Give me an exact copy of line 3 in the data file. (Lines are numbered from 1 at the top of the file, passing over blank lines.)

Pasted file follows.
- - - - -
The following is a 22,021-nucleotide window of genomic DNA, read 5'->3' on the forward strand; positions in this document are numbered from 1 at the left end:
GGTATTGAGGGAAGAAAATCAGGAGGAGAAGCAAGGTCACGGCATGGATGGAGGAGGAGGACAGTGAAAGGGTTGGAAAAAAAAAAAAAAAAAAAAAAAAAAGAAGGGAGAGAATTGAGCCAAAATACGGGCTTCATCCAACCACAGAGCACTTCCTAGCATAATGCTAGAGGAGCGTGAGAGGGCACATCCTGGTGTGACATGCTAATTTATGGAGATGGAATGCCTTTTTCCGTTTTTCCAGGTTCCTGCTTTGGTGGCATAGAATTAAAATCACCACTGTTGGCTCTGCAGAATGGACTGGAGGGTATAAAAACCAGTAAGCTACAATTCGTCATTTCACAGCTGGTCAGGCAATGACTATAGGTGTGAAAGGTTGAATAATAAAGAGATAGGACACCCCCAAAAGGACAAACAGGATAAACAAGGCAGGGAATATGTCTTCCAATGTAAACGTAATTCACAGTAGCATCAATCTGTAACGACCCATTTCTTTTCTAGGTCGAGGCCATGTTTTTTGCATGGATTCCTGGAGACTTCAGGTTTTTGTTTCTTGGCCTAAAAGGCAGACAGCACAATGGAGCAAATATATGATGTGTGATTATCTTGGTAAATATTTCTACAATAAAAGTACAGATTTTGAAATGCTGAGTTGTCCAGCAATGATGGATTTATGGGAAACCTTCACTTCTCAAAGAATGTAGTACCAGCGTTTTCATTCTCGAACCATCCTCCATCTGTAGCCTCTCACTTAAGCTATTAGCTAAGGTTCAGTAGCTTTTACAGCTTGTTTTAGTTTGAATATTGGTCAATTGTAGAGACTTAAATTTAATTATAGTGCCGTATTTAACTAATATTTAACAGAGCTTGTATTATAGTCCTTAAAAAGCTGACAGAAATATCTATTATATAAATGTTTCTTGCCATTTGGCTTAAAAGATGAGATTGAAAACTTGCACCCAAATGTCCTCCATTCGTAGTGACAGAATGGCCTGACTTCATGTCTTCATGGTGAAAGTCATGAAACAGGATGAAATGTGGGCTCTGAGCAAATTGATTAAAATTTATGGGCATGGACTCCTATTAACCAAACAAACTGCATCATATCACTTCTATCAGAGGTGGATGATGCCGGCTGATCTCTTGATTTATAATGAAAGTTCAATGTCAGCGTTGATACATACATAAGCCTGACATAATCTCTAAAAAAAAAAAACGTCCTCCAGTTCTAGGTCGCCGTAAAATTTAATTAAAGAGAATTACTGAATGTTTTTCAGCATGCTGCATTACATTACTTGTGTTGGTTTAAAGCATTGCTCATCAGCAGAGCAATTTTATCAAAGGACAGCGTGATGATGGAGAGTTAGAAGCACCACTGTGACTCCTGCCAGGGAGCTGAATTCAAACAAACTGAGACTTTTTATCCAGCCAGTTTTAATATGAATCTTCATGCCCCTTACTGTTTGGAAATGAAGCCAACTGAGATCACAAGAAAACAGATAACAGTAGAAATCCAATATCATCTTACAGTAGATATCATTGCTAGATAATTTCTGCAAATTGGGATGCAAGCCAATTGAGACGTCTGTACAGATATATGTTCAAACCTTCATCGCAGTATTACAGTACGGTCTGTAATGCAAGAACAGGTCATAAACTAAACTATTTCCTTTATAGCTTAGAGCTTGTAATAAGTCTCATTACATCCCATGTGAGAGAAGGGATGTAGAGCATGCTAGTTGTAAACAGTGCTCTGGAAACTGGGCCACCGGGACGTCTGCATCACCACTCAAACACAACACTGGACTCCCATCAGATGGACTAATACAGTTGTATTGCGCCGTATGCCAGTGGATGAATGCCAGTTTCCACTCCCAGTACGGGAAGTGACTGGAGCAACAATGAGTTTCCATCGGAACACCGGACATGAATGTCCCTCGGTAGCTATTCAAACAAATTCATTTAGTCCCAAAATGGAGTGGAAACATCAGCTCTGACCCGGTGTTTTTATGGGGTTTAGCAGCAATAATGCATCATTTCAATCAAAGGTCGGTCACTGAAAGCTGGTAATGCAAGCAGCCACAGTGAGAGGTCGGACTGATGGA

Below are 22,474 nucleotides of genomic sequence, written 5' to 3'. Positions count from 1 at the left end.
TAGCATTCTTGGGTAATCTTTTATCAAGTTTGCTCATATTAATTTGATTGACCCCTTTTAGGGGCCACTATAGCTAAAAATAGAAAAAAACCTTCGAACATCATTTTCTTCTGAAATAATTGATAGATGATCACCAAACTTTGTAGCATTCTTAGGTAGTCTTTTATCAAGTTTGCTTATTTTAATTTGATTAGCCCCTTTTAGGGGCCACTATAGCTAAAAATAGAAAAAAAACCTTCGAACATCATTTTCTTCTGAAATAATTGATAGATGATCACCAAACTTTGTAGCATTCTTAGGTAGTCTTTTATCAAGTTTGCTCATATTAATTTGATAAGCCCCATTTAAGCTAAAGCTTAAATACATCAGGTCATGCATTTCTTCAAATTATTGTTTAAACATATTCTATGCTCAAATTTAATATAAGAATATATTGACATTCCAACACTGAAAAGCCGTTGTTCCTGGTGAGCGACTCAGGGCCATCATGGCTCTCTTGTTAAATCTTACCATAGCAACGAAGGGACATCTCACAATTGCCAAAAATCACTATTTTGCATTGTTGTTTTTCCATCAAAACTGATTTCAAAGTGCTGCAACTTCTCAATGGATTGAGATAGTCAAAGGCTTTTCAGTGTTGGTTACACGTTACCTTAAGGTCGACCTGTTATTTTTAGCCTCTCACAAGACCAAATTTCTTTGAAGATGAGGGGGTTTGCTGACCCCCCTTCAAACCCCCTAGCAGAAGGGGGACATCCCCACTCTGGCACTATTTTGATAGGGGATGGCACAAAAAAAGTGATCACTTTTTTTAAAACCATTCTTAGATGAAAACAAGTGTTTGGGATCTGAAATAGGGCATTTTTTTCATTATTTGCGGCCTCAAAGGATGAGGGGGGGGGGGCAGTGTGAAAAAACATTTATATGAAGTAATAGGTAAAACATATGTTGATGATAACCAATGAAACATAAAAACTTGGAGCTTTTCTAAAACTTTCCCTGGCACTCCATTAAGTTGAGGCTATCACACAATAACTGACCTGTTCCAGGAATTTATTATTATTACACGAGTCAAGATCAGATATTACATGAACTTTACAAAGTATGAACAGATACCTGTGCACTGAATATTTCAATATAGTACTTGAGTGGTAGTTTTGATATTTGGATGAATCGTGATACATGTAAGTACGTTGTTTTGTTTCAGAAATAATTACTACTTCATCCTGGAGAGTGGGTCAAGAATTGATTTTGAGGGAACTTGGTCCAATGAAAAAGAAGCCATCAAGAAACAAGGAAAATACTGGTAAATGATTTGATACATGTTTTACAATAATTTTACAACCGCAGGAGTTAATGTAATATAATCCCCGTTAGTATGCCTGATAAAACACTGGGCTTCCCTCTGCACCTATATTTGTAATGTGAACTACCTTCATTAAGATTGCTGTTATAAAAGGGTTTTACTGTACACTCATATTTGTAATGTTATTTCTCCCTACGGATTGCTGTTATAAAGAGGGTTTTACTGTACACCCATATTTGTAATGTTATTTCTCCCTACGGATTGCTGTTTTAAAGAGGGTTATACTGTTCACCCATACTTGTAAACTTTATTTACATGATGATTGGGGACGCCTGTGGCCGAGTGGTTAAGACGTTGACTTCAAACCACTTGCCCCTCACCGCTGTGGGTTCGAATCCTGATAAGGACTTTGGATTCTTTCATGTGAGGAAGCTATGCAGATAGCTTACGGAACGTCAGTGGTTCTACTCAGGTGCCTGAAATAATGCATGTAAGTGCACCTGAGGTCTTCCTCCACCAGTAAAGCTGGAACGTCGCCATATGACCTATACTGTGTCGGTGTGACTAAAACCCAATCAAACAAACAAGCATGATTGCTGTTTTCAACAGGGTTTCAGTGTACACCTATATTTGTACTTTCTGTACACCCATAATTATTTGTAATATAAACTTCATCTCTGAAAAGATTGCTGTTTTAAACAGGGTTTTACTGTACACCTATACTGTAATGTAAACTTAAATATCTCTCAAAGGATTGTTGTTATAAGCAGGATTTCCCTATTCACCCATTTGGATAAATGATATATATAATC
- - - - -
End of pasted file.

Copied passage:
Below are 22,474 nucleotides of genomic sequence, written 5' to 3'. Positions count from 1 at the left end.